The Push Kings
On Far Places, the second full-length from the Boston-based Push Kings, the band uses age-old tricks -- perky beats, sing-along choruses, sticky-sweet vocal melodies -- to produce pop demihits. But the band rescues what is essentially a McCartneyed retro sound with a light touch of samplers, drum machines, and scratching. Which is to say the Push Kings sound a little bit like the good parts of Hanson. That might seem scary, but it's not nearly as disturbing as it could be. "MMMBop" -- with major help from the Dust Brothers -- was a thrilling piece of AM radio candy. The real problem with Hanson is not that they're irritating, it's that they're undeveloped tykes who haven't experienced adult emotions and therefore can't capture them in song.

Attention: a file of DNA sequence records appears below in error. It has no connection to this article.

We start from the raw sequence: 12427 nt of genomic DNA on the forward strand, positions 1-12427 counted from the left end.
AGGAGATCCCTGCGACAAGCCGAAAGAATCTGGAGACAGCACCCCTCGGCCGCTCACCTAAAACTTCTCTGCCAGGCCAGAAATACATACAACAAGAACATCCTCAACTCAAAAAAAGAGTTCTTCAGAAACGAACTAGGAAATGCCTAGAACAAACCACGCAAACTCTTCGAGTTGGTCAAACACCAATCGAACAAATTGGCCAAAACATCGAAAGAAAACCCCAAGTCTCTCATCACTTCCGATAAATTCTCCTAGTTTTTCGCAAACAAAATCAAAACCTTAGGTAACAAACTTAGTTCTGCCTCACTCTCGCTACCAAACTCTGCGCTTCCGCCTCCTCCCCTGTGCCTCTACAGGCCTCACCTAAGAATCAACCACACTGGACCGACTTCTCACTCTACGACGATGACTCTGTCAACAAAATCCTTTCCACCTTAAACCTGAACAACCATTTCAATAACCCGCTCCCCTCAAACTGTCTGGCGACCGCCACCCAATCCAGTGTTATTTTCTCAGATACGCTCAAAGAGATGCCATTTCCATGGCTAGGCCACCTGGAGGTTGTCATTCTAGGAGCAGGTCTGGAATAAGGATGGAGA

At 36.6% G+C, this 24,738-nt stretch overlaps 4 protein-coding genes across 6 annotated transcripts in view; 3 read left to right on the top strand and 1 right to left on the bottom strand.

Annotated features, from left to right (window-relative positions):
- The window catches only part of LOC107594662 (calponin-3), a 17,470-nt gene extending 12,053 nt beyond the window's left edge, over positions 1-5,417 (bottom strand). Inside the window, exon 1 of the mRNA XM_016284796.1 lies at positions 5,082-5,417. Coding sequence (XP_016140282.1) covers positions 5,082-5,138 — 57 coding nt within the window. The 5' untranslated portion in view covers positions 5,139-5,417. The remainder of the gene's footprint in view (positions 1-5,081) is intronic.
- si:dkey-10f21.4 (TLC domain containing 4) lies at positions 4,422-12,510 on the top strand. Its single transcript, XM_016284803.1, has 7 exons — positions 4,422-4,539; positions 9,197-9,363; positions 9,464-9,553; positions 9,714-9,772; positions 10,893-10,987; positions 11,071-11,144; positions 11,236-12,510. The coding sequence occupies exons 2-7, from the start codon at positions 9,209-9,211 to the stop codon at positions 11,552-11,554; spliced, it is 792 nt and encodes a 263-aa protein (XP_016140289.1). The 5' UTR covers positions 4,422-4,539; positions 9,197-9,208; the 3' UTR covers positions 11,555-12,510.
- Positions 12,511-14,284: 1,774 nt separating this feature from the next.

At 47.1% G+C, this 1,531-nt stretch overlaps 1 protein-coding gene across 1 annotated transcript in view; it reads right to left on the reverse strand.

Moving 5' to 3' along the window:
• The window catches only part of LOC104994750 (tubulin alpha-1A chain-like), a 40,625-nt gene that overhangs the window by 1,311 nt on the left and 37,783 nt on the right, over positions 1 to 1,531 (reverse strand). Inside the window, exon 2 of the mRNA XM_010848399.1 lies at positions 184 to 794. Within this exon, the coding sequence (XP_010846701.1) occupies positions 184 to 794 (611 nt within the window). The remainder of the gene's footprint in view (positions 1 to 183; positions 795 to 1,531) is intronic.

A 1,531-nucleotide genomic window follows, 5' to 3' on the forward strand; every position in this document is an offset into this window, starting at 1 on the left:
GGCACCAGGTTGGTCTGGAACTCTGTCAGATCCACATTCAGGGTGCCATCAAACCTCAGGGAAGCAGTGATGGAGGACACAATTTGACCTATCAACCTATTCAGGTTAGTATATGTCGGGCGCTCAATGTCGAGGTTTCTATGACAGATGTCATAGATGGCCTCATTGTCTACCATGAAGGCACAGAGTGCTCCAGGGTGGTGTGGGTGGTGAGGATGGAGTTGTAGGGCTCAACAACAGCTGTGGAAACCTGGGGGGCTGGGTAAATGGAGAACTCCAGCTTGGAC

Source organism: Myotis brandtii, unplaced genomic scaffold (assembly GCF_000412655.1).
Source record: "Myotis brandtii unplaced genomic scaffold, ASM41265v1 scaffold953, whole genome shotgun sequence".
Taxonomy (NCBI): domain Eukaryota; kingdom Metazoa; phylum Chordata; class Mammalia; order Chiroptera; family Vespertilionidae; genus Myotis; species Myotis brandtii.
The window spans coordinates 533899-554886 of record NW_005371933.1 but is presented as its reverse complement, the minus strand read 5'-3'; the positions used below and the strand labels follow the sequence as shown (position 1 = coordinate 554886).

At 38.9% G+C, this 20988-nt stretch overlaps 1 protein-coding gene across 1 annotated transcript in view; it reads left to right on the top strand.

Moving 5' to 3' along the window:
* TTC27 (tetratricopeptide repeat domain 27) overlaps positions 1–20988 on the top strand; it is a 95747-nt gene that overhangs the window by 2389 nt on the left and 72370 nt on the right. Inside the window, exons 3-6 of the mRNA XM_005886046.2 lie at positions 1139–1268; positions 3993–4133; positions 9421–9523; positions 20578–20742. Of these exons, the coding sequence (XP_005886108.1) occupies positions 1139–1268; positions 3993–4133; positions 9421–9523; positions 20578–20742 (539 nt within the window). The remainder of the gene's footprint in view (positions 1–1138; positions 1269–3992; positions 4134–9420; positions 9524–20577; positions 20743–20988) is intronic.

The Push Kings, who have a few years on the shiny happy kids in Hanson, write pop love songs in exquisite specifics. On Far Places' "We Don't Have to Say Goodbye Forever," the song title doubles as the chorus, but what begins with a phrase of vague, cliched songwriting turns into a narrative bolstered by a string of particulars in the verse. "You left me in Green River/ You left me in a small town on my own," the singer announces. Maybe it's because I once spent a night in Green River, a fucked-up little town in eastern Utah, but I felt for him. He's stuck because his car broke down and he can't afford the repairs. Already, he's tired of "all the girls who hang around the Westwinds restaurant," and complains that Green River is a town where "in the morning you can get Newsweek but not the L.A. Times." The song encapsulates character, dialogue, setting, and plot in less than 3 1/2 minutes, and then, like the best Push Kings pop songs, pays off with a bittersweet promise: The narrator will eventually get out of town, but he has to keep reminding his love not to say goodbye.